By Jacqueline Lazú
Time away from work or school is precious to us all, and we want to make the most of it. For some of us, the adventure of international travel awaits—that solo trip to France, a family vacation in Mexico or even revisiting that study abroad trip to Morocco with our college roommates. This kind of travel might also provoke a little anxiety: Why didn’t I keep practicing my Spanish?! I should’ve taken that French class I kept thinking about! How do I say “How do I get to my hotel?” in Arabic?
Tranquilos … relax. My colleagues and I in the Department of Modern Languages offer various levels of intensive language courses that can get you from “hello” to “Bonjour, comment allez-vous?” in just a few weeks. But the trip is next week? No worries! We’re sharing a few of our most effective tips for boosting your second-language skills for your next international trip.
Input is the key
Anything you can do to increase the quantity of input you receive is great, but it has to be comprehensible input. Here are some easy ways to get more input.
Consume media in the target language. You’ll probably know the context of newspaper and magazine articles, which can help make reading easier. Listen to one of the many free podcasts for language learners. We often suggest News in Slow Spanish or News in Slow French, which deliver the news at a slower pace for better comprehension.
If you have higher-level skills, find media that you’d be interested in consuming anyway. If you like comic books and are traveling to Japan, read some manga for beginners like よつばと (“Yotsuba!”). If you like TV and plan to visit Peru, watch a telenovela; Netflix has every episode of “María la del Barrio” available for streaming. Choose subtitles in the target language. That way you can read and hear at the same time, which may make the input more comprehensible. If you prefer music to inspire your Italian adventure, check out Lele’s new video “L’ho voluto io” on YouTube. The key is finding something you’re interested in.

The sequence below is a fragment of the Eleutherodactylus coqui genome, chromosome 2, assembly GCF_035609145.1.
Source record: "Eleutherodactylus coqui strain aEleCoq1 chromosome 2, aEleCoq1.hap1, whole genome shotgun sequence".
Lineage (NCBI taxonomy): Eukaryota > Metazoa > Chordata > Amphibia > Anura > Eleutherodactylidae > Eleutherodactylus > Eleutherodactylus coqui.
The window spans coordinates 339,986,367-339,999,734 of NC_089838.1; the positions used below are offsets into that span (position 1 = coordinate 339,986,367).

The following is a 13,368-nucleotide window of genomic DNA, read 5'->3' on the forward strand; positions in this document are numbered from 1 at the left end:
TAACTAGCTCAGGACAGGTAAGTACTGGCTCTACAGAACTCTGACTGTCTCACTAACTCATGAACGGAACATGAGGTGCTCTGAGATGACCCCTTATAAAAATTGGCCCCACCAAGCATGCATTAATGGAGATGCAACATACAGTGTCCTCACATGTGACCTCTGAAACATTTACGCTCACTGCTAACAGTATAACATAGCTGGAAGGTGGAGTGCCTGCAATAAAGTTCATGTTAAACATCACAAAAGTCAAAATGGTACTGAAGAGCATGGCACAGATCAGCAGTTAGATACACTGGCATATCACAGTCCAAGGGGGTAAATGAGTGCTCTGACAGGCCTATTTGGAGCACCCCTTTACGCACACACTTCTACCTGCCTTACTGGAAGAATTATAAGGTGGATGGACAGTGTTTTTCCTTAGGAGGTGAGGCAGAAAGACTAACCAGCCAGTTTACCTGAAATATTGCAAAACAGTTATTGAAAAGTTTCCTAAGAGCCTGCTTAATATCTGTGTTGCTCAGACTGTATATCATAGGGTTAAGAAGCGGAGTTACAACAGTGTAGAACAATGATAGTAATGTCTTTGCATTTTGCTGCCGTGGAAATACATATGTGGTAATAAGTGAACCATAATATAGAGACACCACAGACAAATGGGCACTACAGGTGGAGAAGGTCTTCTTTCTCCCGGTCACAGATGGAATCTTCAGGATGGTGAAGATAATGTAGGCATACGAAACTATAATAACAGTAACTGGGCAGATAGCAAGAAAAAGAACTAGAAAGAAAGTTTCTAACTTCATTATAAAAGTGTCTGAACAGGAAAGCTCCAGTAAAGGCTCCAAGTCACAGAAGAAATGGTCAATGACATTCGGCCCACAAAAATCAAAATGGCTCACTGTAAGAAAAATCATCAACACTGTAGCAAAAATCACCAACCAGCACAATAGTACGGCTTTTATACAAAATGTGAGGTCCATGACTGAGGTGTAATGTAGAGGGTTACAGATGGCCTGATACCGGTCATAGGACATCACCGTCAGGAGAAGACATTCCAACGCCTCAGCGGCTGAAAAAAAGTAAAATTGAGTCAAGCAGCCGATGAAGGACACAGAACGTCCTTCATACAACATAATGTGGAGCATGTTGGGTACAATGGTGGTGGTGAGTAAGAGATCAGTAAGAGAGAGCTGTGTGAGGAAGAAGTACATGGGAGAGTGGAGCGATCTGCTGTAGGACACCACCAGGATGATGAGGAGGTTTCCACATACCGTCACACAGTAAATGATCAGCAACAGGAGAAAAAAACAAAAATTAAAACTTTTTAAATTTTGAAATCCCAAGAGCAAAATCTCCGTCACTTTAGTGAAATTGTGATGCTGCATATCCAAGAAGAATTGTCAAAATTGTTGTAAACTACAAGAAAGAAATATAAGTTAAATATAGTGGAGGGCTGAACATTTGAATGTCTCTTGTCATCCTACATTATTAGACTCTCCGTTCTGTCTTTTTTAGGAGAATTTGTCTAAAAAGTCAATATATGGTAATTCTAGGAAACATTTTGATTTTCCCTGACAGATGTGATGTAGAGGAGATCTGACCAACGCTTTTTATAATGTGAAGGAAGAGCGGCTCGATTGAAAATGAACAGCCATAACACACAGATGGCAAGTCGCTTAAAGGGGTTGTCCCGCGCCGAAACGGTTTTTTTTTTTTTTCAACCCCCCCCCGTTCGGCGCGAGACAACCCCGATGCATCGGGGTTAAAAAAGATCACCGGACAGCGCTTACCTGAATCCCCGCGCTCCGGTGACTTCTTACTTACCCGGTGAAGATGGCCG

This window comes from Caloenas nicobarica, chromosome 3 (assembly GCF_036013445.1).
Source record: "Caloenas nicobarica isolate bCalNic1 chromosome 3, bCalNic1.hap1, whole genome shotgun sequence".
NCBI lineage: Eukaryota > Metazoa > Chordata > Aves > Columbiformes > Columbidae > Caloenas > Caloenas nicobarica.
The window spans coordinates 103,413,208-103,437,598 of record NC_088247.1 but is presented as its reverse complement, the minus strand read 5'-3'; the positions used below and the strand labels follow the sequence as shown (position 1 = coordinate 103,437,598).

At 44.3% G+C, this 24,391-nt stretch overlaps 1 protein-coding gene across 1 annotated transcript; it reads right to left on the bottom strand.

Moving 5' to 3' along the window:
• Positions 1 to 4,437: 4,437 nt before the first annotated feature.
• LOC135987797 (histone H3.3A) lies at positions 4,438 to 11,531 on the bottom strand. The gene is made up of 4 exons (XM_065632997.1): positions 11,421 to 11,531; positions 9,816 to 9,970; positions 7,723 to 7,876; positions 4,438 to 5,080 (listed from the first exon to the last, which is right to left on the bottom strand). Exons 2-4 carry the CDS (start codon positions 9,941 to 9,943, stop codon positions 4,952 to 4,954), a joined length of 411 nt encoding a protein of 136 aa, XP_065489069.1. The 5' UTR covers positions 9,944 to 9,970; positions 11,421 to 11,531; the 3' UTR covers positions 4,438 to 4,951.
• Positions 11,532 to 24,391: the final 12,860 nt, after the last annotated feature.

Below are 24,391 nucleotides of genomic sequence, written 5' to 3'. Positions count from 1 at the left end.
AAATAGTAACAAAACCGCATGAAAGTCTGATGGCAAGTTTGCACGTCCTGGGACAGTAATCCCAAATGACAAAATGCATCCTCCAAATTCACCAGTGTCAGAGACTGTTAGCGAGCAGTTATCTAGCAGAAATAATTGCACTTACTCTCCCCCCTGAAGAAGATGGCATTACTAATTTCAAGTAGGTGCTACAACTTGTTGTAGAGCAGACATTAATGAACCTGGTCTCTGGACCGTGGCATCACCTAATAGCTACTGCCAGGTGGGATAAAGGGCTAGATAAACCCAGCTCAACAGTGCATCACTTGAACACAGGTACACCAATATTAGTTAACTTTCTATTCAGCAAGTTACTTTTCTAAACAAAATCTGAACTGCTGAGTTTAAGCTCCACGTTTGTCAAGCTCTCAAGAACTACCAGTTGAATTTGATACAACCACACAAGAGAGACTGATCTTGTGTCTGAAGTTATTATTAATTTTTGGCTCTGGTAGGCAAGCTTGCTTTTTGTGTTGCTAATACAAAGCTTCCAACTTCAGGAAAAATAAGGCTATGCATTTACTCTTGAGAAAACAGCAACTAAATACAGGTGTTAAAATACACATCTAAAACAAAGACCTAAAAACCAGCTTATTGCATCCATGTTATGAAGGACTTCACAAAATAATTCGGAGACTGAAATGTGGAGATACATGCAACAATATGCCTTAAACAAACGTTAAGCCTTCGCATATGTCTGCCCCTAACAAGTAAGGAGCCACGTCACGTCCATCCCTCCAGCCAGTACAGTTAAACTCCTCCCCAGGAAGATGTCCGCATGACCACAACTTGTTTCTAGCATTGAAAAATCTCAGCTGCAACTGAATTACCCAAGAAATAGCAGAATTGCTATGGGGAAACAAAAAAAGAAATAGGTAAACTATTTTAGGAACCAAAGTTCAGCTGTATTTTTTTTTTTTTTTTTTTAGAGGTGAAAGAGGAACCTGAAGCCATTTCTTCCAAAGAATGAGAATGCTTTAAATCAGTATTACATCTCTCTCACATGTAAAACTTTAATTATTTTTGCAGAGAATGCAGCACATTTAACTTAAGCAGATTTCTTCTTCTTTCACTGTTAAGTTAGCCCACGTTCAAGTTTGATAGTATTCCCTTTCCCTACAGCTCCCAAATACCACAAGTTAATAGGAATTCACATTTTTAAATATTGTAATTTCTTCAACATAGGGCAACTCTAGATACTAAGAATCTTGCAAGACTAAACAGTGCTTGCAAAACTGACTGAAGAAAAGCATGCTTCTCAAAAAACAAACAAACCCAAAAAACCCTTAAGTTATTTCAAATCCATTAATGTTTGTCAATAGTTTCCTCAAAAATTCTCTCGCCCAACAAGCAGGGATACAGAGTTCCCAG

Hang out at local places where your target language is spoken. Restaurants and ethnic festivals are great not only for language input but also for getting a handle on culinary specialties. TripAdvisor or Thrillist can help you plan your at-home activities and your destination to-do list.
If you crave the discipline of books and a classroom or are starting from scratch, you might consider working with a tutor or an organization like the Alliance Française that is designed to promote a country’s language and culture. Check your library or community centers for a meetup or conversation group for learners of your target language. Sometimes these groups bring together native and nonnative speakers for a language exchange.
Phone apps and online tools are also a good option. The free Duolingo app is worth checking out. It’s not perfect, but because it’s designed as a fun game, it can keep you coming back every day. Rosetta Stone is also a fine way to go, but it is more expensive. The main thing is to get more input in a way that is sustainable.
On your trip
Once you arrive at the destination, refuse to speak in English. Use body language, polite gestures and the phrase “how do you say … ?” in the target language rather than turning to English. Challenge yourself to interact with the locals at their favorite spots. ¡Buen viaje!
Jacqueline Lazú is an associate professor in the Department of Modern Languages and associate dean of the College of Liberal Arts and Social Sciences. Lazú helped found Intercambio, DePaul’s first language exchange program with Chicago community partners.